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  • Good Enough Now: How Doing the Best We Can with What We Have Is Better than Nothing by Jessica Pettit
Good Enough Now: How Doing the Best We Can with What We Have Is Better than Nothing
Jessica Pettit
Shippensburg, PA: Sound Wisdom, 2017, 265pages
$15.99 (paperback)
$9.99 (ebook)

Jessica Pettit’s (2017) book, Good Enough Now, brings to light for the reader the idea that we each have a unique perspective through which we view the world. This perspective shapes up due to the lived experiences that we each have. This text successfully provides readers the opportunity to examine the various ways that people respond to situations and how they make decisions and, in turn, reminds us that we have to consider how someone else’s previous experiences might influence their behavior and way of thinking. Pettit’s book is a valuable read for all, but new student affairs practitioners will benefit from exposure to these concepts and, in turn, applying them to their work with both students and other practitioners. All can benefit from the authors well thought out approach to engaging with others, particularly when navigating challenging topics and opinions.

Pettit separates her work into three sections: Good, Enough, and Now. These sections each seek to help the reader understand why it is important to stop waiting for conditions to be perfect before confronting issues and situations that can make a difference in our world. In section one, Good, the author posits that there are three ways in which individuals process information: head, heart, and action. Those who first follow their head will often feel the need to gather and examine all the data that they have prior to making any decisions, whereas those who follow their heart will be more reflective and consider how aspects of their decision fit into the bigger picture or a higher purpose. Finally, those who are more action-oriented generally will think about how their behaviors provide a return on their investment or just jump right in and start doing something (anything!). By noticing how we process information, we can begin to take the first steps into understanding how others do it differently (or similarly) and then work towards stronger connections and relationships. For student affairs practitioners this understanding of oneself is particularly important since the profession often requires that one have contact with diverse students. Practitioners need to be aware that their experiences influence how they treat and react to these students and that they can help students navigate challenging situations without knowing everything there is to know about social justice or related areas.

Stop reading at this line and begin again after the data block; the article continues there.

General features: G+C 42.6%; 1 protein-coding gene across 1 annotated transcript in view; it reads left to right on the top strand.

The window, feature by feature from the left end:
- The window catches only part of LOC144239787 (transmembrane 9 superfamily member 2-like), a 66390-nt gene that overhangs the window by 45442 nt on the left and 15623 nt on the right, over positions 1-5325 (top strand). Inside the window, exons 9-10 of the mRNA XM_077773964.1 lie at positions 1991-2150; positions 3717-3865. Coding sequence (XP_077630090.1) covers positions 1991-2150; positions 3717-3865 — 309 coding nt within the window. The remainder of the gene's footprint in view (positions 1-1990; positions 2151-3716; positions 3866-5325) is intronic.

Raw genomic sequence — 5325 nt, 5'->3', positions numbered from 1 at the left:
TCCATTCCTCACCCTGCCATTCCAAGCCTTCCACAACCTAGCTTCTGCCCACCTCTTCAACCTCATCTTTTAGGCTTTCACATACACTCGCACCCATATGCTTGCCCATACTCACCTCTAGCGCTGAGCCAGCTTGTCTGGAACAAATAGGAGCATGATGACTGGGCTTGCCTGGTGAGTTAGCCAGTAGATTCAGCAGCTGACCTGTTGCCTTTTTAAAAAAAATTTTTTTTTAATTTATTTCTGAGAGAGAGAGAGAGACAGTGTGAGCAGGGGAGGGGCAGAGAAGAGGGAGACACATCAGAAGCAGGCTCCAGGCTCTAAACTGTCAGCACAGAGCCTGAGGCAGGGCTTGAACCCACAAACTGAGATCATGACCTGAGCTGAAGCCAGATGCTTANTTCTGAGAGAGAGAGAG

The second and third sections, Enough & Now, challenge readers to examine the lived experiences, or crucible moments as the author puts it, which contribute most to who we are. These moments might be when we had to confront an ethical dilemma, had someone confront us with an opposing [End Page 153] viewpoint, or had an “Ah ha” moment where we began to see our own privilege. By understanding and thinking through these moments, we might be better able to realize that oftentimes doing something is better than doing nothing. There is never a perfect time to act, or the best time to intervene in a situation, but simply opening up dialogue or trying to discuss a challenging situation can be an effective first step towards a solution.